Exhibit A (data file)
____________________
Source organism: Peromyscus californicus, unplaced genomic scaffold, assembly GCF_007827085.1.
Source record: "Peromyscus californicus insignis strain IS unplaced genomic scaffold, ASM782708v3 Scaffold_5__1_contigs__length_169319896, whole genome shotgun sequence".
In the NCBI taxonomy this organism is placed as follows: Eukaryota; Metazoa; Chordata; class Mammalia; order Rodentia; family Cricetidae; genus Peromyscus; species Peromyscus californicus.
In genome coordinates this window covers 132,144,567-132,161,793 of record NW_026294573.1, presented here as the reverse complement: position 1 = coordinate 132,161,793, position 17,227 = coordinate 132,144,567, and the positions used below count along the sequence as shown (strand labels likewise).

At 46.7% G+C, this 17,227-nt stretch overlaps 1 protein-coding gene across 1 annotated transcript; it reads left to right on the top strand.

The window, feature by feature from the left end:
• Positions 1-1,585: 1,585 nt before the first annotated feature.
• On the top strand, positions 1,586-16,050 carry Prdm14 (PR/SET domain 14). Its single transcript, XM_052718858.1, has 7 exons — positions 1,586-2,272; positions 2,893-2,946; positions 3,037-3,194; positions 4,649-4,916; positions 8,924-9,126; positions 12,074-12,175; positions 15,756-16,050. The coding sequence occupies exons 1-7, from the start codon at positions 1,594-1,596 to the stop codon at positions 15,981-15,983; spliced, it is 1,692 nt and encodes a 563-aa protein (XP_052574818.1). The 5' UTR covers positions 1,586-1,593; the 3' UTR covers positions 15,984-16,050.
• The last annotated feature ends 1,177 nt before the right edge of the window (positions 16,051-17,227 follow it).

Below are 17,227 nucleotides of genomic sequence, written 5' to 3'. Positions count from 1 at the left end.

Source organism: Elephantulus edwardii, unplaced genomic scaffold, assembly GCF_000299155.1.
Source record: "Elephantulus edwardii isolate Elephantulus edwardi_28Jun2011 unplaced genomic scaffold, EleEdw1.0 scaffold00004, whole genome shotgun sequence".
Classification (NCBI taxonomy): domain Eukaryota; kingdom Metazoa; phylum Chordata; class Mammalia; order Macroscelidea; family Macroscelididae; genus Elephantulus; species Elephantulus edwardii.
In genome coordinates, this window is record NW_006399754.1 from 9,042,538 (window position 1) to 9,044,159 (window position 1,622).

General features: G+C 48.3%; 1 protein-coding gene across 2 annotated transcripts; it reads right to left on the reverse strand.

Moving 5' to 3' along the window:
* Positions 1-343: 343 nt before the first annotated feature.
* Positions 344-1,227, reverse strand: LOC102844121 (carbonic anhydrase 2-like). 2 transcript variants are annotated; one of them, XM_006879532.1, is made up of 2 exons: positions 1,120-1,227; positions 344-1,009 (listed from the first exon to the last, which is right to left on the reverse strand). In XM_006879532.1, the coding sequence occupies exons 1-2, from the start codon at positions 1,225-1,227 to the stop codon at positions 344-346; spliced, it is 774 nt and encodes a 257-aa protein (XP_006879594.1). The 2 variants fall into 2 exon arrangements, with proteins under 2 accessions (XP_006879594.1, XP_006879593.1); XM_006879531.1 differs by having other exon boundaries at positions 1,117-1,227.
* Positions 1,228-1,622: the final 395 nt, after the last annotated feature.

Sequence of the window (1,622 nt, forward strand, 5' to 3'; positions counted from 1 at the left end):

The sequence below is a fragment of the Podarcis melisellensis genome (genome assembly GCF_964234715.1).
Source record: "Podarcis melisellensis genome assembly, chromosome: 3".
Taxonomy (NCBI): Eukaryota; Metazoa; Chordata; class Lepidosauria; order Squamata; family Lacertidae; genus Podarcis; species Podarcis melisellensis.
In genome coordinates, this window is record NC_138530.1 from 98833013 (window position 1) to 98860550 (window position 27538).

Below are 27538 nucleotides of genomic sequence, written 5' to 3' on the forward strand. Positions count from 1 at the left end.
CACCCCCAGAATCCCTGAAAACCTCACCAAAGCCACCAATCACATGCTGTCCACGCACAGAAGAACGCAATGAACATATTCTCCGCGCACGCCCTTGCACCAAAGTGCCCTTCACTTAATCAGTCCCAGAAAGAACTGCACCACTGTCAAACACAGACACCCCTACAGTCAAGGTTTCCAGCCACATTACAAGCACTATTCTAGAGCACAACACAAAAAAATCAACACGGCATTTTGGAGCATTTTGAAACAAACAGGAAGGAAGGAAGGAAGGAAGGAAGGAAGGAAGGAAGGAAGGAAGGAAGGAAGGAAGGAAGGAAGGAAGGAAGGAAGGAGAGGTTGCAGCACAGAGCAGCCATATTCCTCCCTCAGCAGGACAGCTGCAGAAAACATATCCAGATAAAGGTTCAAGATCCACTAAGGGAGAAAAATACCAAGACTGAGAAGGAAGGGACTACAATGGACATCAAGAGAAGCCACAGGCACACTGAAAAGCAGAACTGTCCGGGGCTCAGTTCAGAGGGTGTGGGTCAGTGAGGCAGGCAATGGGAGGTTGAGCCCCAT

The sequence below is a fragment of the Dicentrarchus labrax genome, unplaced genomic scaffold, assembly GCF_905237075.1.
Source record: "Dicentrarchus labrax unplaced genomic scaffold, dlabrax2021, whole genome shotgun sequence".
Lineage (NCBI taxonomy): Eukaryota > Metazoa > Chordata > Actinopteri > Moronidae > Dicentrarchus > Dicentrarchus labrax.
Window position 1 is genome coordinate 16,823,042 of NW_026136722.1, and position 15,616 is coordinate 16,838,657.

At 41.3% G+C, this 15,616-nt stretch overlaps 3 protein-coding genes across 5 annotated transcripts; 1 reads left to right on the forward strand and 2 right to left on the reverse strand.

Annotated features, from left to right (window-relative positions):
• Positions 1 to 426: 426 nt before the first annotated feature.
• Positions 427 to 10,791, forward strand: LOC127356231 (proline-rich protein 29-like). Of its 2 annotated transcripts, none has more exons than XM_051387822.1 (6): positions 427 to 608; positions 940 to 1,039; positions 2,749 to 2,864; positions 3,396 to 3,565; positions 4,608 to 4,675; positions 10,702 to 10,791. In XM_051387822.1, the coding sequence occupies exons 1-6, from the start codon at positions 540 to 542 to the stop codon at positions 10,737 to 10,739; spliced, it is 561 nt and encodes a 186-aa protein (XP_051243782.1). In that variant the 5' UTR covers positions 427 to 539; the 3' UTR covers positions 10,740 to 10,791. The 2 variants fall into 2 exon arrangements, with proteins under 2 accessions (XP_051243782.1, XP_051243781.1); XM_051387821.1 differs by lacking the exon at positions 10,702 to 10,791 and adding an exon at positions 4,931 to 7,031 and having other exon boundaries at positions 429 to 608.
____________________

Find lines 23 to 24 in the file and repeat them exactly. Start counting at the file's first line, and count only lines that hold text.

Taxonomy (NCBI): Eukaryota; Metazoa; Chordata; class Lepidosauria; order Squamata; family Lacertidae; genus Podarcis; species Podarcis melisellensis.
In genome coordinates, this window is record NC_138530.1 from 98833013 (window position 1) to 98860550 (window position 27538).